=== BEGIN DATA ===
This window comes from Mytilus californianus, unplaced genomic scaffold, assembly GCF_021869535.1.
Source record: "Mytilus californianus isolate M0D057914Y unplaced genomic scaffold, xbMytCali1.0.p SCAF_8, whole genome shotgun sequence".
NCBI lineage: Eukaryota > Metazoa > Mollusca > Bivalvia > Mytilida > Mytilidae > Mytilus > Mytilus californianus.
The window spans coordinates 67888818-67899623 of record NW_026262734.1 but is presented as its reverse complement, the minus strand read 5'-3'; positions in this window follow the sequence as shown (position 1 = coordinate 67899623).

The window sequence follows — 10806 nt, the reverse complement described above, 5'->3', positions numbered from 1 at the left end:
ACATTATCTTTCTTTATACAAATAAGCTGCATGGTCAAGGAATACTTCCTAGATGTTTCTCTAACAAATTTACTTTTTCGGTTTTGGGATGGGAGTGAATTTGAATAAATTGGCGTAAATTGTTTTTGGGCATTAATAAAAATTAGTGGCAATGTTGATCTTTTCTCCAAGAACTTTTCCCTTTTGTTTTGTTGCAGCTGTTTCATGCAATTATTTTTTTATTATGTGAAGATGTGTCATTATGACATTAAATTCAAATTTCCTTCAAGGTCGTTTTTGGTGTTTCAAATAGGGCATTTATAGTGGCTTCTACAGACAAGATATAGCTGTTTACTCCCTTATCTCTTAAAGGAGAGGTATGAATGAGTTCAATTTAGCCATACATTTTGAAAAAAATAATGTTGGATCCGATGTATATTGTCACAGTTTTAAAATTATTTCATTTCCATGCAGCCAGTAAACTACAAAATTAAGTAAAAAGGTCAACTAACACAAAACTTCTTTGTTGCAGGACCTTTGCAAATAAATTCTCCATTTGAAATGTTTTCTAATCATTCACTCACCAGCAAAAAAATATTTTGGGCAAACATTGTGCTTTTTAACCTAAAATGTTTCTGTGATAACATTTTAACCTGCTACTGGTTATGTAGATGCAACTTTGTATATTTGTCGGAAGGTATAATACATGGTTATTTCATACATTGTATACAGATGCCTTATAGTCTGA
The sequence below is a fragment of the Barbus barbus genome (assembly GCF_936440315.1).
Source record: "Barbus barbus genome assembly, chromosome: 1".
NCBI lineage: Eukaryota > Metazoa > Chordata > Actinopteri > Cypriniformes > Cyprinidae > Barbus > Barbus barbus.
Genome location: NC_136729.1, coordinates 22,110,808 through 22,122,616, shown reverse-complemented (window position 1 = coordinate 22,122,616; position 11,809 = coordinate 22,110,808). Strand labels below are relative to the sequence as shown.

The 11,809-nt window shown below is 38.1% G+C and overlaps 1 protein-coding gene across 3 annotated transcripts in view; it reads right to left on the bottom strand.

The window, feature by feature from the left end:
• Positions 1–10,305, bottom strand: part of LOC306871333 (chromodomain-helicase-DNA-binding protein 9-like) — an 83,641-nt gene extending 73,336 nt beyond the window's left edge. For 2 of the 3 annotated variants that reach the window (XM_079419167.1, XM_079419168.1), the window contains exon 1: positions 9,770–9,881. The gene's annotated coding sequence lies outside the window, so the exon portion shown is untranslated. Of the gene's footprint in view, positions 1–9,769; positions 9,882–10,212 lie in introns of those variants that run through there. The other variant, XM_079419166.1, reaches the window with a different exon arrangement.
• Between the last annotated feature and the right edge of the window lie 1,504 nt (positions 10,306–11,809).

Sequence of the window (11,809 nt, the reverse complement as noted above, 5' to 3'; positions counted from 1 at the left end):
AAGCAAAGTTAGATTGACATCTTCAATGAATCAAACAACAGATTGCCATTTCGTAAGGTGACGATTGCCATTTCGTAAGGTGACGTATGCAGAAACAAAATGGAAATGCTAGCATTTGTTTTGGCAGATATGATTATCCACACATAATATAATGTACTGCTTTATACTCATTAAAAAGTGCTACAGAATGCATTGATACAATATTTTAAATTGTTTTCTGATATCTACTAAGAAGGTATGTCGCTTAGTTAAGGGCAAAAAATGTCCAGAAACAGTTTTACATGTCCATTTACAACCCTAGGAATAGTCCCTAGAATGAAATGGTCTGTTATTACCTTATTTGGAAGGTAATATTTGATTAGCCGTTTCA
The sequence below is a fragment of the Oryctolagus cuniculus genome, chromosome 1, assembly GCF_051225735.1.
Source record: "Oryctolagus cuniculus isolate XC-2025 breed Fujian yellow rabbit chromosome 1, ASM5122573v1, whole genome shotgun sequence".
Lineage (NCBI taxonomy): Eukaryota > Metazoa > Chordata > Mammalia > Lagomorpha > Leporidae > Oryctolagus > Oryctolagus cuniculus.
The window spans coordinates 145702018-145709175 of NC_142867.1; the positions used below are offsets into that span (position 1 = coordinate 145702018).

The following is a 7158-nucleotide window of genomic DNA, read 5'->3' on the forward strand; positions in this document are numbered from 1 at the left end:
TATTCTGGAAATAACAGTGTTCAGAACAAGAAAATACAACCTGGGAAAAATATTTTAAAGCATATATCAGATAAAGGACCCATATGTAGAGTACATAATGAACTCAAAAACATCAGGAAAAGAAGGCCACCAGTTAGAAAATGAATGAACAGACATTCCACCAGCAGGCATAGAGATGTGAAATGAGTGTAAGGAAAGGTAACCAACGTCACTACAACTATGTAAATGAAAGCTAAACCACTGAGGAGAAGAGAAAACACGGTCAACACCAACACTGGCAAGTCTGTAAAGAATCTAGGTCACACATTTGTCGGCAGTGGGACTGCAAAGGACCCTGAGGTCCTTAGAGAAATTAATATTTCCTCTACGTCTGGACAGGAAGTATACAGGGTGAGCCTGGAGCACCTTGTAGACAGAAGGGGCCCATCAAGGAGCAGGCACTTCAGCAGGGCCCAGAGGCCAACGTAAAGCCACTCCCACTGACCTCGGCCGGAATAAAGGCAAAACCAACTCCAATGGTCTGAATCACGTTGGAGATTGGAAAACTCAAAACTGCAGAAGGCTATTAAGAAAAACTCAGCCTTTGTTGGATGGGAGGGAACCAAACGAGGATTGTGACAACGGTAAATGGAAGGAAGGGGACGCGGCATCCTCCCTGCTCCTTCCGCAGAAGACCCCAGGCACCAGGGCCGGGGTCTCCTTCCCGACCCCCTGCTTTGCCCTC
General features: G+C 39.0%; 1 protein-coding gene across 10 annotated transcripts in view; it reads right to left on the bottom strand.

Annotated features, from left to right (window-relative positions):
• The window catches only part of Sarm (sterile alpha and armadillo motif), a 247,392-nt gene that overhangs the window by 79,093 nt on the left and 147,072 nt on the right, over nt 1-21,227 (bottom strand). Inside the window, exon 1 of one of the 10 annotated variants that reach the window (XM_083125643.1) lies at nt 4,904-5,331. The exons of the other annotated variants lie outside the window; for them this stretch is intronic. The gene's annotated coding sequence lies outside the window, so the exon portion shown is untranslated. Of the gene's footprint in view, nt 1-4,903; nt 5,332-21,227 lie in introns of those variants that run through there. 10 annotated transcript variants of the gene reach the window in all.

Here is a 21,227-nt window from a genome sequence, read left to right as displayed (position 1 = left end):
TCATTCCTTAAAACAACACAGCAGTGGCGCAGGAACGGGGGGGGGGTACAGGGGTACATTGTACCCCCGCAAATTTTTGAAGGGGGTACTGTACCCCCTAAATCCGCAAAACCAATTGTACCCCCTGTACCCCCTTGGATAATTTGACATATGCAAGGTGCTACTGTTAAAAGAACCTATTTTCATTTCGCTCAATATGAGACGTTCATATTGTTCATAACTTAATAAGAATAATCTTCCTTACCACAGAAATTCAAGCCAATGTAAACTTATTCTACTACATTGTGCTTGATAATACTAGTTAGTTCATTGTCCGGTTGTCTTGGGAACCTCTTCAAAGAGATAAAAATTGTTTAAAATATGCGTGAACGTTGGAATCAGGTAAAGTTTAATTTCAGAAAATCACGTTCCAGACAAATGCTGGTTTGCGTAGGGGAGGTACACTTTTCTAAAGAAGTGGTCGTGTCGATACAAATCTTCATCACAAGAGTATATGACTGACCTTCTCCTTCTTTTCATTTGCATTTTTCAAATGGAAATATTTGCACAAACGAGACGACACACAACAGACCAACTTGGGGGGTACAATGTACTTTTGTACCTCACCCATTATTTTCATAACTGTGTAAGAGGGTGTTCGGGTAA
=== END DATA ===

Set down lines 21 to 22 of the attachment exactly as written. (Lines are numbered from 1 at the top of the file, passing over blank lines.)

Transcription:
The following is a 7158-nucleotide window of genomic DNA, read 5'->3' on the forward strand; positions in this document are numbered from 1 at the left end:
TATTCTGGAAATAACAGTGTTCAGAACAAGAAAATACAACCTGGGAAAAATATTTTAAAGCATATATCAGATAAAGGACCCATATGTAGAGTACATAATGAACTCAAAAACATCAGGAAAAGAAGGCCACCAGTTAGAAAATGAATGAACAGACATTCCACCAGCAGGCATAGAGATGTGAAATGAGTGTAAGGAAAGGTAACCAACGTCACTACAACTATGTAAATGAAAGCTAAACCACTGAGGAGAAGAGAAAACACGGTCAACACCAACACTGGCAAGTCTGTAAAGAATCTAGGTCACACATTTGTCGGCAGTGGGACTGCAAAGGACCCTGAGGTCCTTAGAGAAATTAATATTTCCTCTACGTCTGGACAGGAAGTATACAGGGTGAGCCTGGAGCACCTTGTAGACAGAAGGGGCCCATCAAGGAGCAGGCACTTCAGCAGGGCCCAGAGGCCAACGTAAAGCCACTCCCACTGACCTCGGCCGGAATAAAGGCAAAACCAACTCCAATGGTCTGAATCACGTTGGAGATTGGAAAACTCAAAACTGCAGAAGGCTATTAAGAAAAACTCAGCCTTTGTTGGATGGGAGGGAACCAAACGAGGATTGTGACAACGGTAAATGGAAGGAAGGGGACGCGGCATCCTCCCTGCTCCTTCCGCAGAAGACCCCAGGCACCAGGGCCGGGGTCTCCTTCCCGACCCCCTGCTTTGCCCTC